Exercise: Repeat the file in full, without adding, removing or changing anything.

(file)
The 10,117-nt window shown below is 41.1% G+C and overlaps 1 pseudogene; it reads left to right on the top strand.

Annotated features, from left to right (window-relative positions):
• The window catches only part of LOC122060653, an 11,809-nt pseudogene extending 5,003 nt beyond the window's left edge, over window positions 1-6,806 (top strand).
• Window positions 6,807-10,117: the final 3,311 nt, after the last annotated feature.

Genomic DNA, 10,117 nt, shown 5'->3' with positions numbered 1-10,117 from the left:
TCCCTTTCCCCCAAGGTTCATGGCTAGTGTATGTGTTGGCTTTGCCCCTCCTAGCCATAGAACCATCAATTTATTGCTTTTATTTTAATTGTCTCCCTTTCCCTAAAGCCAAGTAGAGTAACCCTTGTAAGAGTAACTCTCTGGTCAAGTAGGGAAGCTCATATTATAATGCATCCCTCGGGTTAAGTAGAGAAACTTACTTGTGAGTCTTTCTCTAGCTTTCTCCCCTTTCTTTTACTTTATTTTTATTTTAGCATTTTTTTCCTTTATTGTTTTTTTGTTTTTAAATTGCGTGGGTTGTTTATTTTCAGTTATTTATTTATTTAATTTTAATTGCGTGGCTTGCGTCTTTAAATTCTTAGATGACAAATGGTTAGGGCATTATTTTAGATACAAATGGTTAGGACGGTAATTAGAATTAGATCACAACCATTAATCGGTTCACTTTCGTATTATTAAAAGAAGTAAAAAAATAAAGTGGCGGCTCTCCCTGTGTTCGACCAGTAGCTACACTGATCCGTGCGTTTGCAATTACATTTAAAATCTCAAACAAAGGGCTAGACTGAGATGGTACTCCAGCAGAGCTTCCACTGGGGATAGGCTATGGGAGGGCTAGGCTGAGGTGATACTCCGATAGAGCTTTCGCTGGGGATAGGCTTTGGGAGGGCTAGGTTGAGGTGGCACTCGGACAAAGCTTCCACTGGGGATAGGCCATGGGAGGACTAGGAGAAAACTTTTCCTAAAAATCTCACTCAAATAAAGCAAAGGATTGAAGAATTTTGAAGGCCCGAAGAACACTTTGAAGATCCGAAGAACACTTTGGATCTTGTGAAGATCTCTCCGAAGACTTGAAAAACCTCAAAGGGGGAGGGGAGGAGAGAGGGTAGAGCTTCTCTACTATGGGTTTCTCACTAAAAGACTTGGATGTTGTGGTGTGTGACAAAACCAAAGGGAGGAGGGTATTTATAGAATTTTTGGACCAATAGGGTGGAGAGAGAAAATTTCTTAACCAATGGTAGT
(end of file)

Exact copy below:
The 10,117-nt window shown below is 41.1% G+C and overlaps 1 pseudogene; it reads left to right on the top strand.

Annotated features, from left to right (window-relative positions):
• The window catches only part of LOC122060653, an 11,809-nt pseudogene extending 5,003 nt beyond the window's left edge, over window positions 1-6,806 (top strand).
• Window positions 6,807-10,117: the final 3,311 nt, after the last annotated feature.

Genomic DNA, 10,117 nt, shown 5'->3' with positions numbered 1-10,117 from the left:
TCCCTTTCCCCCAAGGTTCATGGCTAGTGTATGTGTTGGCTTTGCCCCTCCTAGCCATAGAACCATCAATTTATTGCTTTTATTTTAATTGTCTCCCTTTCCCTAAAGCCAAGTAGAGTAACCCTTGTAAGAGTAACTCTCTGGTCAAGTAGGGAAGCTCATATTATAATGCATCCCTCGGGTTAAGTAGAGAAACTTACTTGTGAGTCTTTCTCTAGCTTTCTCCCCTTTCTTTTACTTTATTTTTATTTTAGCATTTTTTTCCTTTATTGTTTTTTTGTTTTTAAATTGCGTGGGTTGTTTATTTTCAGTTATTTATTTATTTAATTTTAATTGCGTGGCTTGCGTCTTTAAATTCTTAGATGACAAATGGTTAGGGCATTATTTTAGATACAAATGGTTAGGACGGTAATTAGAATTAGATCACAACCATTAATCGGTTCACTTTCGTATTATTAAAAGAAGTAAAAAAATAAAGTGGCGGCTCTCCCTGTGTTCGACCAGTAGCTACACTGATCCGTGCGTTTGCAATTACATTTAAAATCTCAAACAAAGGGCTAGACTGAGATGGTACTCCAGCAGAGCTTCCACTGGGGATAGGCTATGGGAGGGCTAGGCTGAGGTGATACTCCGATAGAGCTTTCGCTGGGGATAGGCTTTGGGAGGGCTAGGTTGAGGTGGCACTCGGACAAAGCTTCCACTGGGGATAGGCCATGGGAGGACTAGGAGAAAACTTTTCCTAAAAATCTCACTCAAATAAAGCAAAGGATTGAAGAATTTTGAAGGCCCGAAGAACACTTTGAAGATCCGAAGAACACTTTGGATCTTGTGAAGATCTCTCCGAAGACTTGAAAAACCTCAAAGGGGGAGGGGAGGAGAGAGGGTAGAGCTTCTCTACTATGGGTTTCTCACTAAAAGACTTGGATGTTGTGGTGTGTGACAAAACCAAAGGGAGGAGGGTATTTATAGAATTTTTGGACCAATAGGGTGGAGAGAGAAAATTTCTTAACCAATGGTAGT